New Rules of the Game | Book Review
Susan Packard shares timely, personal and practical stories centered on how women may succeed today in her subtitled 10 Strategies for Women in the Workplace, with additional lessons, insights and reminders for men. Seven rules form Part I (Chapters 1-7), whose practice lead to emotional maturity skills in Part II (Chapters 8-10), together comprising an authentic leadership lifestyle.
Think Games and Sports
Packard introduces a convincing career & coaching sports analogy via Joan Cronan, University of Tennessee’s Athletic Director, who had no trouble competing with boys. (pp. xv-xvi) Each chapter starts with a game (sport) context, then correlates the theme to business, followed by relevant stories with numerous successful female leader’s stories. Each chapter ends with Your Turn – questions to ask yourself, appropriate for a personal Action Plan.
Packard’s use of the term Gamesmanship reminds one of Dan Pink’s term Moving in To Sell is Human, in that these terms center on lasting influence, rather than current fads. Dr. Jane McGonigal, from Institute for the Future, advocates four positive traits of video gamers: Urgent optimism, Social connectedness, Blissful productivity and Epic meaning; offering supplementary context. (pp. xvii-xviii)
Be an Athlete
Men enjoy competing, and typically that is the framework of business. Correlating findings in Goldsmith, Lyons & MacArthur’s Coaching for Leadership, Packard notes many women focus on self-mastery, or perfection, rather than leveraging existing talent via competition (p. xxi). She does not sugar coat realities for women, or persisting inequalities (p. xxiii), such as bossy (women-bad) and aggressive (men-good). She also includes typical female advantages such as collaboration, observation and listening (think Energize2Lead, or E2L personality profile).
Chapters 1 and 6 discuss conditioning and practice, starting by “getting in the game” via line experience, financial knowledge & global perspective. (p. 3) Packard recommends a creative posture, as many positions today may constitute indirect line functions. Linking a Personal Leadership Philosophy (PLP) to the future mission of an organization is a great application and Dean Gilbert provides an example how looking ahead in a larger organization (pp. 8-9) can spark innovation.
Packard recommends learning company metrics (p. 13) and broad financial knowledge (e.g. Dow Jones Industrial Average, p. 15). She also emphasizes most of the world’s customers live outside our domestic borders and (p. 22) learning the importance of trust (instinctive E2L dimension) leads to lasting partnerships and professional relationships.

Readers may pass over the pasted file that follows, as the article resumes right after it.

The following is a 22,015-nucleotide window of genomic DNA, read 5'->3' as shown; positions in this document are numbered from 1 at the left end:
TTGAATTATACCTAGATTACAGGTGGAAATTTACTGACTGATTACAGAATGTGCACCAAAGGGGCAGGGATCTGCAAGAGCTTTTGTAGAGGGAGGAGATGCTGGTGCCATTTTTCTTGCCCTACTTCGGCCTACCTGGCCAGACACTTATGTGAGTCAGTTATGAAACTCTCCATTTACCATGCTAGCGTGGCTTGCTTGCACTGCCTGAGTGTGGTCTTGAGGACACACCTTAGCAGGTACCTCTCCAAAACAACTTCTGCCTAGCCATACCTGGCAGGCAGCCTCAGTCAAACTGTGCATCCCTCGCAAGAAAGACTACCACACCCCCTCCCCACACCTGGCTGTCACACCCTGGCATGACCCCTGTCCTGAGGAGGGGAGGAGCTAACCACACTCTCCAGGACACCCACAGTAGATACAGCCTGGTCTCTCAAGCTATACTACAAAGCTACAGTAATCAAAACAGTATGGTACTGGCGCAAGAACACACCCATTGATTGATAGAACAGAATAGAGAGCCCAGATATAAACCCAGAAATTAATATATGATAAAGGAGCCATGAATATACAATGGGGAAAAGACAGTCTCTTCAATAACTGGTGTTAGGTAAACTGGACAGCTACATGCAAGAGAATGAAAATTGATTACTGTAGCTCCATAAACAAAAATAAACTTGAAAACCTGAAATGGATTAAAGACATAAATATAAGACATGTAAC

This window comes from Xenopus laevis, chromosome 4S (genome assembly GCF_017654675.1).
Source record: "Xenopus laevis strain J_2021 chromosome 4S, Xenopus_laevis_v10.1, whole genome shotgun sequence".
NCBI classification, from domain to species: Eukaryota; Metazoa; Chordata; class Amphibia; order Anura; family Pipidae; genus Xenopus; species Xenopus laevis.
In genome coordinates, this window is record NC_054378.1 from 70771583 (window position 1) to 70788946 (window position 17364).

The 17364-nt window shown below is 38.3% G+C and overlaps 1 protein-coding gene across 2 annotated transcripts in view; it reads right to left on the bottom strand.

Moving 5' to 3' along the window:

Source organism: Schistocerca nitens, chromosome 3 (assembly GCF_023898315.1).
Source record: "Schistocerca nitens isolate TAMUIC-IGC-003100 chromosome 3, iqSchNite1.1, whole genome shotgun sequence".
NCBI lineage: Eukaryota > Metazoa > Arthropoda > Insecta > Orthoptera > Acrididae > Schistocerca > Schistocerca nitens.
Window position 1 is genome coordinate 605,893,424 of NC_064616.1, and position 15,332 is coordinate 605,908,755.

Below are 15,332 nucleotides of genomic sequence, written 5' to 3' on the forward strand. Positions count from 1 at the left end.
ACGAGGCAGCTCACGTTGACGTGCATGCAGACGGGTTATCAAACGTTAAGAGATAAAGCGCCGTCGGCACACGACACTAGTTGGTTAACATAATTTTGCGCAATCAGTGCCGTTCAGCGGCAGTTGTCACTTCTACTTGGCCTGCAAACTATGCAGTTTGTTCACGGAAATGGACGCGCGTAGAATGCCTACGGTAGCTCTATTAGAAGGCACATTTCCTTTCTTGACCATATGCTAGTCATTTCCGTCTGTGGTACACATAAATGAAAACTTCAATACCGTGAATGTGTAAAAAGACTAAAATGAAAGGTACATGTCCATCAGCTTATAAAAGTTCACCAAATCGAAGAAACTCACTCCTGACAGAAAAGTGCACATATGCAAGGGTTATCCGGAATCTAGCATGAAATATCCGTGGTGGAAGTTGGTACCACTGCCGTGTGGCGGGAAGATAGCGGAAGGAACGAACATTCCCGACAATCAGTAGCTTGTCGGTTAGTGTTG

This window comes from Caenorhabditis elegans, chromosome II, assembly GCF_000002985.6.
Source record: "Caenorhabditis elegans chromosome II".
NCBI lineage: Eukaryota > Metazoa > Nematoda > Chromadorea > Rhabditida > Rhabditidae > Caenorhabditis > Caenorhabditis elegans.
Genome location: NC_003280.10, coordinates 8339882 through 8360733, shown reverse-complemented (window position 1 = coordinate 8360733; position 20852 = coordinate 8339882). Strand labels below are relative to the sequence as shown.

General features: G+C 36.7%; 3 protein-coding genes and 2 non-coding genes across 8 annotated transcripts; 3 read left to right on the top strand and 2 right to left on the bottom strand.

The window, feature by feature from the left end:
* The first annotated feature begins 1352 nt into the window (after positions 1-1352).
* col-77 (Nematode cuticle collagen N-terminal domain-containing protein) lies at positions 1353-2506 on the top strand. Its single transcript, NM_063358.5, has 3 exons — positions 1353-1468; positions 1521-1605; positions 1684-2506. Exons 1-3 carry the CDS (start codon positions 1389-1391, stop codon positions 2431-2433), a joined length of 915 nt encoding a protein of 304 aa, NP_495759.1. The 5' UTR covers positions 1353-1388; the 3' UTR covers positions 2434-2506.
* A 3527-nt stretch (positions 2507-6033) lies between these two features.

Referencing Malcolm Gladwell’s Outliers: The Story of Success, (p. 108) Packard advocates active (vocational) practice, (p. 111) postscript meetings similar to an After Action Review (AAR), as well as rehearsals. She includes a terrific story about staying curious on pp. 112-113, and the recommended habit of lifelong reading (e.g. Forbes, Fortune, Wall Street Journal). Her ideas to balance industry learning by day (reading) with fun reading at night, demonstrate wise energy use and prioritization.
You Are Being Watched
Chapters 2, 7 and 8 highlight how women may be perceived, encouraging self-awareness. Packard mentions how women are being watched and evaluated all the time (p. 27), especially for their “hot buttons” (think Conflict Leadership Workshop), and corresponding emotional responses, similar to Goldsmith’s Triggers. She also stresses body language awareness, keeping in mind voice tone and body language (Communication Workshop) may convey far more than words. Likewise, what you wear to work every day is part of your workplace brand - does your wardrobe align with your leadership philosophy? Packard also advises (p. 33-34) economy of words very similar to the military BLUF – Bottom Line Up Front style.
Packard cites how Padmasree Warrior, Silicon Valley leader, meditates each night to “reboot,” stressing energy management (p. 39-42), and knowing your personality type, especially instinctive needs. Similarly, she advocates attitude control, using an example of being turned down for a promotion as a choice to learn or be a victim. As an example, Colleen Repplier stayed professional while losing a promotion opportunity, creating relational capacity, which allowed her to become President of Tyco Fire Protection Products. (pp. 144-145)